802.11ac adapter randomly connecting using 802.11n protocol
We are testing out 802.11ac using a single Cisco 2702i WAP connected to our Cisco 5508 WLC. Everything is configured and we're getting 802.11ac speeds for our few 802.11ac client devices. However the issue is that sometimes client devices are connecting using 802.11n--the client's are connected at 2.4 GHz and 802.11n speeds (~144 Mbps) instead of 5 GHz.
Hardware involved include: 1 x Cisco 5508 WLC (running 220.127.116.11) and 1 x Cisco 2702i WAP. Client devices include one tablet and one laptop (both have 802.11ac adapters).
I have implemented the Band Select option for the wireless network, but still clients will still sometimes randomly connect using the 802.11n protocol instead of the 802.11ac they are capable of. When it connects using 802.11n, you just have to disconnect from the wireless and wait a few seconds before reconnecting to the wireless. Most of the times, you should then get 802.11ac speeds; sometimes you have to disconnect again.
Any suggestions on why this is happening and how to fix it? One option would be to disable the 2.4 GHz radio, either globally or for the specific WLAN, but I prefer not to because I want to retain backwards compatibility for older wireless clients if possible.
So in 80MHz, if you want to get MCS8-9 data rates you should have SNR of 35 or higher. If your clients are moving away from AP, then it is normal to change the modulation scheme & data rate per the RSSI & SNR.
Regarding client preferring 2.4GHz, you can simply disable low data rates 1,2,5.5,6,9,11Mpbs & make 12Mbps mandatory with other rates are supported in 802.11b/g/n band. If you have dense AP deployment further you can disable 12,18 Mbps & make 24Mbps mandatory & other rates as supported.
I'm sorry, but I probably was not very clear in my concern. I'm not really concerned about the wireless speed per se. Instead, my problem is the following: My 802.11ac client computers will randomly connect to a 802.11ac WAP using the 802.11n protocol.
I can confirm on both the WLC's Monitor tab and in Windows that the client is using its 802.11n radio in the 2.4 GHz range (instead of its 802.11ac radio in the 5 GHz range). BTW, in Windows, you can see this by using the "netsh wlan show interface" command.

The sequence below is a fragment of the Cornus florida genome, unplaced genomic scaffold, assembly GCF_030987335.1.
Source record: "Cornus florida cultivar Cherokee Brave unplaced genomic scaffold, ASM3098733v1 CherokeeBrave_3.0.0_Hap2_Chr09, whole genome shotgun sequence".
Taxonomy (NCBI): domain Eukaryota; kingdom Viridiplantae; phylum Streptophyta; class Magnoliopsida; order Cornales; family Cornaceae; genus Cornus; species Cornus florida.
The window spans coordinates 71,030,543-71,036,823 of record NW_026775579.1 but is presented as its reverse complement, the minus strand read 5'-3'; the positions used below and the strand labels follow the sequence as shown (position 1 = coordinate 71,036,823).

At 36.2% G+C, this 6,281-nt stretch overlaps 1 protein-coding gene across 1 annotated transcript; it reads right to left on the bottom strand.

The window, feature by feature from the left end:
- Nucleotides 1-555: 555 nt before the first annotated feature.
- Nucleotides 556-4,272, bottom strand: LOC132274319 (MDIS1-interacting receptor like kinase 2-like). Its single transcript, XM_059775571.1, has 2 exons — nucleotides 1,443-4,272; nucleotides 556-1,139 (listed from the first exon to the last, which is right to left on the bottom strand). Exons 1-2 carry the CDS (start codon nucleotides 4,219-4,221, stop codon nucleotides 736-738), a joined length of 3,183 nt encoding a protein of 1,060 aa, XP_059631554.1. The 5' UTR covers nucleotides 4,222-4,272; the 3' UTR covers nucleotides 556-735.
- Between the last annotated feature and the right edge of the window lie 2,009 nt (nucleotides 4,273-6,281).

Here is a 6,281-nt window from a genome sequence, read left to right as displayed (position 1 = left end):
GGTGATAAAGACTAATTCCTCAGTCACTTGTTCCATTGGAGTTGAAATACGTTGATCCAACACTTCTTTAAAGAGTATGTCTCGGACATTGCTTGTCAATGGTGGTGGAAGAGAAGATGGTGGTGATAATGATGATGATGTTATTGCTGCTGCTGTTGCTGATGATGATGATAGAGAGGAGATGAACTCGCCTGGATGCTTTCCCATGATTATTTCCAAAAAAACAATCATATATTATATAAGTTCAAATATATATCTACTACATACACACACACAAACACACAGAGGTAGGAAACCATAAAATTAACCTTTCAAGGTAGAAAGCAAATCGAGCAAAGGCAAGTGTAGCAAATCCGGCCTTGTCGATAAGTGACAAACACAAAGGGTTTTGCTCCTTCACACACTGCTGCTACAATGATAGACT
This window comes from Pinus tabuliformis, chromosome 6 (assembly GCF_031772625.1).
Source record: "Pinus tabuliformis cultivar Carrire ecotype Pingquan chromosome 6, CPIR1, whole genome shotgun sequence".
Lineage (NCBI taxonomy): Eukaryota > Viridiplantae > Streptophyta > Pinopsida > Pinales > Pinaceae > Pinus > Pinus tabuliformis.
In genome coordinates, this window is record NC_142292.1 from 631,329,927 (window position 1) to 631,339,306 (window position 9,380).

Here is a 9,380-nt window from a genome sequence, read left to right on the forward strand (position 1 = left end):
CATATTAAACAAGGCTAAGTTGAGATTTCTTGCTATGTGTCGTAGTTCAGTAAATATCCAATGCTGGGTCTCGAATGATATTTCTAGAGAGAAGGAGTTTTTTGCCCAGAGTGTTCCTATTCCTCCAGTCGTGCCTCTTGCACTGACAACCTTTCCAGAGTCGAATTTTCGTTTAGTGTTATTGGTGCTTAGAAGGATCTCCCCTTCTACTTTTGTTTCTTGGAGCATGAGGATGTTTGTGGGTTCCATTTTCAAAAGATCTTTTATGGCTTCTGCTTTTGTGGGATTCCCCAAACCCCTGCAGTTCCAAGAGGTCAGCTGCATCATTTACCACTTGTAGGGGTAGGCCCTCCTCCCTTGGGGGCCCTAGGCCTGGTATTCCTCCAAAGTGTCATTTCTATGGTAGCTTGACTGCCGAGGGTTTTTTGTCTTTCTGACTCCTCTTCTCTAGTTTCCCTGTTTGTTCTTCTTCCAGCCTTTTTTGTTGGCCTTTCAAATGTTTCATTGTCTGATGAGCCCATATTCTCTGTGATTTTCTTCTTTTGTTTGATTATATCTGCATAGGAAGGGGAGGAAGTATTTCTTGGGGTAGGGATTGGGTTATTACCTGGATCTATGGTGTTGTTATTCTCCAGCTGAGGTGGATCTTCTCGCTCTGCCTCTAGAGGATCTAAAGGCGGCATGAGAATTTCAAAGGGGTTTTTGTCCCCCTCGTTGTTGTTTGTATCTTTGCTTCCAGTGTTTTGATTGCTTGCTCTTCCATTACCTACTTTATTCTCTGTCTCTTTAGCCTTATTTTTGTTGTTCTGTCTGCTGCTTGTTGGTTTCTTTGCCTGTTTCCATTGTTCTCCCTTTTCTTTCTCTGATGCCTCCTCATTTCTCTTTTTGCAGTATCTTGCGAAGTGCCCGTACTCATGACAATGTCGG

I'm not sure, but I don't see how disabling the slower data rates for the 2.4 GHz radio will help because the clients should be connecting via 802.11ac which is 5 GHz only.
I think I now understand what you're saying with the data rates.....setting higher minimum-level requirements to join the network will make the 2.4 GHz band less appealing than the 5 GHz band. It's an interesting idea--I'll have to play around with it later.
We have two different models of computers that support 802.11ac: one model doesn't have the "Preferred Band" options under the wireless adapter's driver settings, but the other model of laptop does have that setting (as a side note, that laptop model has the exact same wireless adapter as the one in your screenshot). We'll use this setting to help steer devices to the correct band. For devices that don't have the "Preferred Band" option, the next paragraph will explain our workaround.
After some discussion with a coworker, I think we're going to use only the 5 GHz band for our internal users (since we can ensure the hardware supports 5 GHz). For the guest wireless network, we're going to limit that to only the 2.4 GHz band--this gives more compatibility for different devices that may not have 5 GHz radios (i.e. many smartphones).....and as an added bonus, it'll limit the speed of guest devices (to help prevent guests from using up all of our WAN bandwidth).
I think we're going to use only the 5 GHz band for our internal users
If you can do this, it is the best option in order to get better performance for your wireless clients.
For the guest wireless network, we're going to limit that to only the 2.4 GHz band--this gives more compatibility for different devices that may not have 5 GHz radios (i.e. many smartphones)
If you really do not want to give a better service for Guest users you can limit them to 2.4GHz. I would do it in a different way. I would allow both 2.4GHz/5.GHz for Guest SSID, but I would disable WMM under QoS tab. This will effectively block them getting 802.11n data rates while allowing them to connect in both 5GHz & 2.4GHz. (as much as possible get away from 2.4GHz)
As a side note, if you are using that AC7260 wireless NIC,then be aware those NIC drivers had some serious issue of not giving true 802.11ac performance. So if you are doing some performance test, you will see this. Make sure you go with the latest drivers for this NIC. Refer below for the performance I got with this NIC compare to other 802.11ac capable of devices.
Transferring Crash file from standby:
Login to the Active WLC in HA.
(Cisco Controller) >transfer upload datatype crash
(Cisco Controller) >transfer upload filename <Desired filename>
(Cisco Controller) >transfer up...
This is the start of a display filter cross reference between Wireshark and OmniPeek.
The 1st installment is a table of advanced filters. More filters will be added as time allows.
It is a living doc, so check back for changes every so often
Please feel ...
I have created a Powershell script to automatically add a Wireless Guest User on Cisco WLCs. (tested on 2500 Series)
The script should be completely self explanatory.
Powershell SNMP Module (Install-Module -Name SNMP)
SNMP Write Access to...